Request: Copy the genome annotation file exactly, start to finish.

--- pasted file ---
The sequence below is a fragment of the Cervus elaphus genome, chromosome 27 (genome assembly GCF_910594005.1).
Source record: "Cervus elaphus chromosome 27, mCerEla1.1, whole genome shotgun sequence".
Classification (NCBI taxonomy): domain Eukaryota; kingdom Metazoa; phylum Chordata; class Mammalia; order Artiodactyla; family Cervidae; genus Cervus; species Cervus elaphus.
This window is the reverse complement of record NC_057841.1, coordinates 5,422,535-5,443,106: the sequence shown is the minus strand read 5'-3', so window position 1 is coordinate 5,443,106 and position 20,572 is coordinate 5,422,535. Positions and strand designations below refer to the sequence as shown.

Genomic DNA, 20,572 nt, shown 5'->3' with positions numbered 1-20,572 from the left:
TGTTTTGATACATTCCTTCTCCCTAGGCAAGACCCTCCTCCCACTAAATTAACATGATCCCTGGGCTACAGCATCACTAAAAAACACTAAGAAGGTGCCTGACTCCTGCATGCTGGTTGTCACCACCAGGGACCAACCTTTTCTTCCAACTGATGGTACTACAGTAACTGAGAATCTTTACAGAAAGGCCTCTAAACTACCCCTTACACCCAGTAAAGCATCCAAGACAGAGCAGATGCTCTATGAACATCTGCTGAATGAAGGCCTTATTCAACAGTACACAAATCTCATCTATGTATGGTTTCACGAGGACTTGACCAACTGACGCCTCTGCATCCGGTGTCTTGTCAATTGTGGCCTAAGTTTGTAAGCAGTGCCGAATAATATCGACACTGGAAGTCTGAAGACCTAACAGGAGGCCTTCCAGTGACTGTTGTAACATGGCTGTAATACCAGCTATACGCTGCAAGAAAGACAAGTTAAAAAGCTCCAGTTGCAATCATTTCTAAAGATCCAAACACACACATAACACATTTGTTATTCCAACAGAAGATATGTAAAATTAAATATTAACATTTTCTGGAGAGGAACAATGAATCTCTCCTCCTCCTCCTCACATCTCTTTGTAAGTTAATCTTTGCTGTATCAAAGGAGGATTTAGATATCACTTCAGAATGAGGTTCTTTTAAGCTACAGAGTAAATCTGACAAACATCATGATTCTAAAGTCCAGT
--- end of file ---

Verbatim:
The sequence below is a fragment of the Cervus elaphus genome, chromosome 27 (genome assembly GCF_910594005.1).
Source record: "Cervus elaphus chromosome 27, mCerEla1.1, whole genome shotgun sequence".
Classification (NCBI taxonomy): domain Eukaryota; kingdom Metazoa; phylum Chordata; class Mammalia; order Artiodactyla; family Cervidae; genus Cervus; species Cervus elaphus.
This window is the reverse complement of record NC_057841.1, coordinates 5,422,535-5,443,106: the sequence shown is the minus strand read 5'-3', so window position 1 is coordinate 5,443,106 and position 20,572 is coordinate 5,422,535. Positions and strand designations below refer to the sequence as shown.

Genomic DNA, 20,572 nt, shown 5'->3' with positions numbered 1-20,572 from the left:
TGTTTTGATACATTCCTTCTCCCTAGGCAAGACCCTCCTCCCACTAAATTAACATGATCCCTGGGCTACAGCATCACTAAAAAACACTAAGAAGGTGCCTGACTCCTGCATGCTGGTTGTCACCACCAGGGACCAACCTTTTCTTCCAACTGATGGTACTACAGTAACTGAGAATCTTTACAGAAAGGCCTCTAAACTACCCCTTACACCCAGTAAAGCATCCAAGACAGAGCAGATGCTCTATGAACATCTGCTGAATGAAGGCCTTATTCAACAGTACACAAATCTCATCTATGTATGGTTTCACGAGGACTTGACCAACTGACGCCTCTGCATCCGGTGTCTTGTCAATTGTGGCCTAAGTTTGTAAGCAGTGCCGAATAATATCGACACTGGAAGTCTGAAGACCTAACAGGAGGCCTTCCAGTGACTGTTGTAACATGGCTGTAATACCAGCTATACGCTGCAAGAAAGACAAGTTAAAAAGCTCCAGTTGCAATCATTTCTAAAGATCCAAACACACACATAACACATTTGTTATTCCAACAGAAGATATGTAAAATTAAATATTAACATTTTCTGGAGAGGAACAATGAATCTCTCCTCCTCCTCCTCACATCTCTTTGTAAGTTAATCTTTGCTGTATCAAAGGAGGATTTAGATATCACTTCAGAATGAGGTTCTTTTAAGCTACAGAGTAAATCTGACAAACATCATGATTCTAAAGTCCAGT